We have already discussed how colors have a vast potential to give rise to feelings and drive customers’ emotions. Colors of brands logos, products, websites, stores can elicit emotional, impulsive responses from people in favor of the brands. In the same way, they can subtly urge people to take the desired action. If you know the color psychology, a suitable color for your CTA (Call To Action) button will be a game-changer and will up your sales game big time!

Three best colors for CTA buttons

Red is the most attention-grabbing color of all. It is the color that alludes to passion and urgency. Most websites use red to call people to the desired action. Whether you want people to purchase something, download something or register to a website, red is the ideal shade.

In addition to all the psychological connotations, red stands out among black and white, so it is frequently chosen for CTA buttons. It captures attention right away, and that is exactly what businesses want!

Green is the color of peace, calmness, and nature. It is also the color of green light that urges you to move! Motivation is undeniable in the color green, which is why many businesses choose green for their CTA. It is not only attention-grabbing, but it’s calming as well, which encourages people to take action as they perceive it to be the most natural course of things!

Yellow is a big favorite too. If you doubt that, go to Amazon. This virtual mega mall is pasted with yellow all over. Orange and yellow are used quite a lot for CTA buttons because they point to warmth, happiness, and confidence. They have a very soothing and natural feeling, which helps people with decision-making. People feel easy and relaxed with yellow, which works wonders for sales conversion.

Three worst colors for CTA buttons

Black is the first on the list of worst colors for CTAs. Black is the color of elegance, power, authority. It is an excellent choice of color for brand identity in some products and services, but the worst color for a call to action; why? Because it is also a color of menace, darkness, and gloom and those sides of this color are more likely to activate when used in a CTA button.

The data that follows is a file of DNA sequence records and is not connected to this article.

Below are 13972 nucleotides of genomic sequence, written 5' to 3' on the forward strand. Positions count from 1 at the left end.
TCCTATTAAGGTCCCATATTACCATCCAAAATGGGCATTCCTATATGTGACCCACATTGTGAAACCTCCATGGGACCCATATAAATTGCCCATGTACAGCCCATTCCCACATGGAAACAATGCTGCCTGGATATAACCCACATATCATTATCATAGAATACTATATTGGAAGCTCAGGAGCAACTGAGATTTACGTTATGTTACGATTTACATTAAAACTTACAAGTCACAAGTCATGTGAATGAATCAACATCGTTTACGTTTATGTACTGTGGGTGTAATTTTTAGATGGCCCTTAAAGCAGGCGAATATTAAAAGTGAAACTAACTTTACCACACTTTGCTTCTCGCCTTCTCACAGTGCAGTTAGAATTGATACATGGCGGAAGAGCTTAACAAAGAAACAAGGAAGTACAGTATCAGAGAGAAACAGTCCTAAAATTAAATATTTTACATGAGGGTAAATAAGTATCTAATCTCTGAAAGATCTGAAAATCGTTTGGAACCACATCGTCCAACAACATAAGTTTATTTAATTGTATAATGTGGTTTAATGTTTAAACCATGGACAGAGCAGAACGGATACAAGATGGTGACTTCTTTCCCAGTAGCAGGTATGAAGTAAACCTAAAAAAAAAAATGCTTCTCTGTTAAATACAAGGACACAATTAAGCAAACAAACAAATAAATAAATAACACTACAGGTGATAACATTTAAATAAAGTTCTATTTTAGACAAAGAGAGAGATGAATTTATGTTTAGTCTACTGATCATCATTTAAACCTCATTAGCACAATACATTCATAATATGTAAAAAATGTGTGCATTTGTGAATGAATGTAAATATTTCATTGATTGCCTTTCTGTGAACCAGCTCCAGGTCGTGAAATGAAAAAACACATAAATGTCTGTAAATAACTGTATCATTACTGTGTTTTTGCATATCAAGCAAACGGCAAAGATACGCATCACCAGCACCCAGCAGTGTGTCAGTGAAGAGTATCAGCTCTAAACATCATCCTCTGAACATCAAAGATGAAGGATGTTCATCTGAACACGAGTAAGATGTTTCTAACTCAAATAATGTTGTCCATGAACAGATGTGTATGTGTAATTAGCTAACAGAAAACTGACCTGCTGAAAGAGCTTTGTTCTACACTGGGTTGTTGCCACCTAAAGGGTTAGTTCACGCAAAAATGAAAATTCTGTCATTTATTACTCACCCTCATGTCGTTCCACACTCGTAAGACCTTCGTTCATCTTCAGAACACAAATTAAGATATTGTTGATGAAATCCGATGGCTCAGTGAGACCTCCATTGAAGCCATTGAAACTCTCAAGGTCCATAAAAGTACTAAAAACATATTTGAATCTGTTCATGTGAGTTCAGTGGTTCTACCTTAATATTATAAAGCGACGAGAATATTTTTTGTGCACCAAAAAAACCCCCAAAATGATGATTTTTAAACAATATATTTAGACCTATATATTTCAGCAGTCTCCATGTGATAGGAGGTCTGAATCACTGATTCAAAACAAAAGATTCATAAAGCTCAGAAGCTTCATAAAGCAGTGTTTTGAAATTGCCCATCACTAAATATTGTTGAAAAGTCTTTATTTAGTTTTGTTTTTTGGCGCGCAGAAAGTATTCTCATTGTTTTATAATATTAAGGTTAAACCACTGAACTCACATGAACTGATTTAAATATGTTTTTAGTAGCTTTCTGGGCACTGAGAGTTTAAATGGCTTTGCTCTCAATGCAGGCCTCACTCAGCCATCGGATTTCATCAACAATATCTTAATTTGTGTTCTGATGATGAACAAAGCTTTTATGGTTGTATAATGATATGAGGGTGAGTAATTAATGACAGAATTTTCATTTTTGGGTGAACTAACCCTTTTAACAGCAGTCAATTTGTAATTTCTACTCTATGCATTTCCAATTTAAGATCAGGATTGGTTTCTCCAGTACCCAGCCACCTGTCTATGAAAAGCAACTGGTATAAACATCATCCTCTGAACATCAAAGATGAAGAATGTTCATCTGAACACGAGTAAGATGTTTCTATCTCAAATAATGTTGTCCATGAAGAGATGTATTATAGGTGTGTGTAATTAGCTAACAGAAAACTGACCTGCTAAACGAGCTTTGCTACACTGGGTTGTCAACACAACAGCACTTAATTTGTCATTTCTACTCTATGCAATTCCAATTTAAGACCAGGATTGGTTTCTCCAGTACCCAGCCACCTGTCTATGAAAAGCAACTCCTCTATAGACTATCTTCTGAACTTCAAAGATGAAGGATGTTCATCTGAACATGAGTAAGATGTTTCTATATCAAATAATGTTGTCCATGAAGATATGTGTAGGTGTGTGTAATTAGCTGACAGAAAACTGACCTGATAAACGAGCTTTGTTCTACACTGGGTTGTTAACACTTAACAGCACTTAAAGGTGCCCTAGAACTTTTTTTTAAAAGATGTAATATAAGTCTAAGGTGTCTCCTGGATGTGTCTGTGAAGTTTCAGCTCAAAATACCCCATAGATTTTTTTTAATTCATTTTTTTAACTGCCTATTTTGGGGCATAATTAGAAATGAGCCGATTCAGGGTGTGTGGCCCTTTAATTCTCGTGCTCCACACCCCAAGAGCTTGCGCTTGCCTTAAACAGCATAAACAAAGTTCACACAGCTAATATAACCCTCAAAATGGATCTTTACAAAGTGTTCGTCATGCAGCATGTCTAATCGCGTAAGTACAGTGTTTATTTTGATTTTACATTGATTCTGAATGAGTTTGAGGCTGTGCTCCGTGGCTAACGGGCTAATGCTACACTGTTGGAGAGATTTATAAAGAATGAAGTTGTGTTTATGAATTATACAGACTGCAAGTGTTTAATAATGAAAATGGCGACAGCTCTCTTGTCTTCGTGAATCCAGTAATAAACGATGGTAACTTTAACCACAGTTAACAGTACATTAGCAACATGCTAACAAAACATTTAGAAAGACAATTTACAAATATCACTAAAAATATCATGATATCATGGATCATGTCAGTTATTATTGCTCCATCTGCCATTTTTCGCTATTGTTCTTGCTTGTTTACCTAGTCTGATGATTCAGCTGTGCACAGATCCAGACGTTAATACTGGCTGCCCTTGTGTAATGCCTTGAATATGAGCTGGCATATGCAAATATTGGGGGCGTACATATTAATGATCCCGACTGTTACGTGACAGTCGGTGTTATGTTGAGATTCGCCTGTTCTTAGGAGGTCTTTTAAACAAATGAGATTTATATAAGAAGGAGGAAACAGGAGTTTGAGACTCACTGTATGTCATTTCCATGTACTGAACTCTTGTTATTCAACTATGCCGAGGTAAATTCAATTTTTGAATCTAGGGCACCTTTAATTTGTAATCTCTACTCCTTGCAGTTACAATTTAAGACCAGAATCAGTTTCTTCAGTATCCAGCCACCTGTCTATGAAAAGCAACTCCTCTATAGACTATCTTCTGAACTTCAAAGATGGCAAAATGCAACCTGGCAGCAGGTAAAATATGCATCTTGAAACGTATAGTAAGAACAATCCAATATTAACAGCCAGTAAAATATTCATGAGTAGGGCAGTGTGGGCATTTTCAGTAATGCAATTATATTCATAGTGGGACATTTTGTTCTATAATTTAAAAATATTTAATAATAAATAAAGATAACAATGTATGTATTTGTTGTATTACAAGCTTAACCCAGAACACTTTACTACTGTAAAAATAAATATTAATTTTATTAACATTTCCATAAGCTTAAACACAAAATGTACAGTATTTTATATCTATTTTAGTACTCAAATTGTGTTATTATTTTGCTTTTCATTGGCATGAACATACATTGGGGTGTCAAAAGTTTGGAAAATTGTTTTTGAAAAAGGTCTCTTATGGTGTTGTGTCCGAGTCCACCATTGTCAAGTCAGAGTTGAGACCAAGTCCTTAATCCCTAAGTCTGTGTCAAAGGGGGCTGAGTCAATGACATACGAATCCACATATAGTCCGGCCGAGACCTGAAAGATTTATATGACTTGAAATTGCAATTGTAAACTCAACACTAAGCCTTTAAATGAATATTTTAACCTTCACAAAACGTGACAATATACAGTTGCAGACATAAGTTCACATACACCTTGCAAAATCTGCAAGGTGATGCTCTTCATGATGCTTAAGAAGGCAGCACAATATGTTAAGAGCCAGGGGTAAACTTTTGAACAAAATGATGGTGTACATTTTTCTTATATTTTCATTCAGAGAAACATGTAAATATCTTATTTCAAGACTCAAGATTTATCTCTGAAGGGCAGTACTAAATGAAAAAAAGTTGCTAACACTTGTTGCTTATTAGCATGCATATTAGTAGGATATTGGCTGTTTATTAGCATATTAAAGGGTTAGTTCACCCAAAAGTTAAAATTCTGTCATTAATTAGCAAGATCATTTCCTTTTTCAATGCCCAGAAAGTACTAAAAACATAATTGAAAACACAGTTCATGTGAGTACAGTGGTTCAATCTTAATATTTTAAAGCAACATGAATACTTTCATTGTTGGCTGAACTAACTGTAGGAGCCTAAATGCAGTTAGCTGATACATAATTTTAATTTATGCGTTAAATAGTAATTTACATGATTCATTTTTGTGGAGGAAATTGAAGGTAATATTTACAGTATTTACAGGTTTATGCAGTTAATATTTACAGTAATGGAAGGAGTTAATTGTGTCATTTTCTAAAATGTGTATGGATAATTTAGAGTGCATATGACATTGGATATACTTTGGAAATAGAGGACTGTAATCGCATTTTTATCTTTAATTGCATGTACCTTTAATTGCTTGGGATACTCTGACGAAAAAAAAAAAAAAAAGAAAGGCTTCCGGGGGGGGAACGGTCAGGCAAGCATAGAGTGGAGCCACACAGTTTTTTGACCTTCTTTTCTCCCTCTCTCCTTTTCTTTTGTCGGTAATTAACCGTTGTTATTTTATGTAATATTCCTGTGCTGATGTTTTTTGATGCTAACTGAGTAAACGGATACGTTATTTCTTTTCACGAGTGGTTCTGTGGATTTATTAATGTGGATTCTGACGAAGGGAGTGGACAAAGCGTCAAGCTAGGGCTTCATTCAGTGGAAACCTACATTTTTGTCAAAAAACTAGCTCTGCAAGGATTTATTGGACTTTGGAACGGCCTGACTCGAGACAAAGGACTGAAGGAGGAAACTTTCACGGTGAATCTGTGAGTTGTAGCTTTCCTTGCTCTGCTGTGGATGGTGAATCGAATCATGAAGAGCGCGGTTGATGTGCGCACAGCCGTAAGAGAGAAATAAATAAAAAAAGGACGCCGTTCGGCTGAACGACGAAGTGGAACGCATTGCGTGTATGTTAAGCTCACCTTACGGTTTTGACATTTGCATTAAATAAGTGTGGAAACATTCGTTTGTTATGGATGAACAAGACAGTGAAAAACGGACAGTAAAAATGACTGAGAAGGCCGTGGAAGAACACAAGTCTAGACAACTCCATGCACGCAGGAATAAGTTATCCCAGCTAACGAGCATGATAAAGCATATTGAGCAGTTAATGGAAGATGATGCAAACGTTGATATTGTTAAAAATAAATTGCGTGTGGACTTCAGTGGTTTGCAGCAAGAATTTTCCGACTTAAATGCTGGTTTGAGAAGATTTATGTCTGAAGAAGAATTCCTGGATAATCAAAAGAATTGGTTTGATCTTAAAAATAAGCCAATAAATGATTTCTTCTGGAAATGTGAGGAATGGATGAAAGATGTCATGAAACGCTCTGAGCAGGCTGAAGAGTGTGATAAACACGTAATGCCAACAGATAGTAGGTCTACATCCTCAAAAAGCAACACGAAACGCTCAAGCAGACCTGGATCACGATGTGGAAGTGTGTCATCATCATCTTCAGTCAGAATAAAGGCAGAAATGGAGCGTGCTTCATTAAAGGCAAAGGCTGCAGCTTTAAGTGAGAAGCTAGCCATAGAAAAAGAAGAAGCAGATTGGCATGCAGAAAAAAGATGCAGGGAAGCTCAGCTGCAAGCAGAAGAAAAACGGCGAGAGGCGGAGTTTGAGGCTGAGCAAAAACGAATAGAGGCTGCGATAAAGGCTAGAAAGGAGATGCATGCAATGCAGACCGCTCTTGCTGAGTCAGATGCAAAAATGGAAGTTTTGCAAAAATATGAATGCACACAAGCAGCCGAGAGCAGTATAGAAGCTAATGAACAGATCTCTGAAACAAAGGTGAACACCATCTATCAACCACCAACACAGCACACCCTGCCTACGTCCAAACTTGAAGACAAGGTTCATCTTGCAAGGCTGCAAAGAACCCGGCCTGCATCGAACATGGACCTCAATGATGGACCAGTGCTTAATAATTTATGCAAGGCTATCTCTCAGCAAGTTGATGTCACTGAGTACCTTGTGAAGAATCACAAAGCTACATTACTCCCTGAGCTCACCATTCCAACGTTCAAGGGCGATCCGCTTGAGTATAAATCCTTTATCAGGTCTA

A big no for a black CTA button

White has great qualities, but it is not the color for action. It will merge into the background in most websites, and your call to action will be as good as dead! Do you want that for your website? Obviously no! It’s a terrible choice for CTA, so no white in the action buttons.

Brown is a dull shade for CTA buttons. It does not excite, nor does it make the viewer calm. There is nothing interesting about it. So one of the worst colors for calling your customers to take action.


Colors play a crucial role in our lives, deeply influencing our emotions and behaviors. Their ability to evoke strong feelings makes them essential in marketing and branding. Businesses strategically use colors in their logos, products, websites, stores, and slogans to create a sense of belonging for their customers. By tapping into the psychology of color, they can drive desired actions on their websites and other platforms.

Colors call people to action. For instance, specific colors prompt visitors to click buttons, sign up for newsletters, or make purchases. This strategic use of color coding is why marketing and colors are inseparable. Understanding the psychological impact of colors enables businesses to connect with their audience on a deeper level, fostering loyalty and engagement.

In conclusion, colors are not just visual elements but powerful tools in marketing. They guide customer behavior and emotions, making them indispensable for successful branding.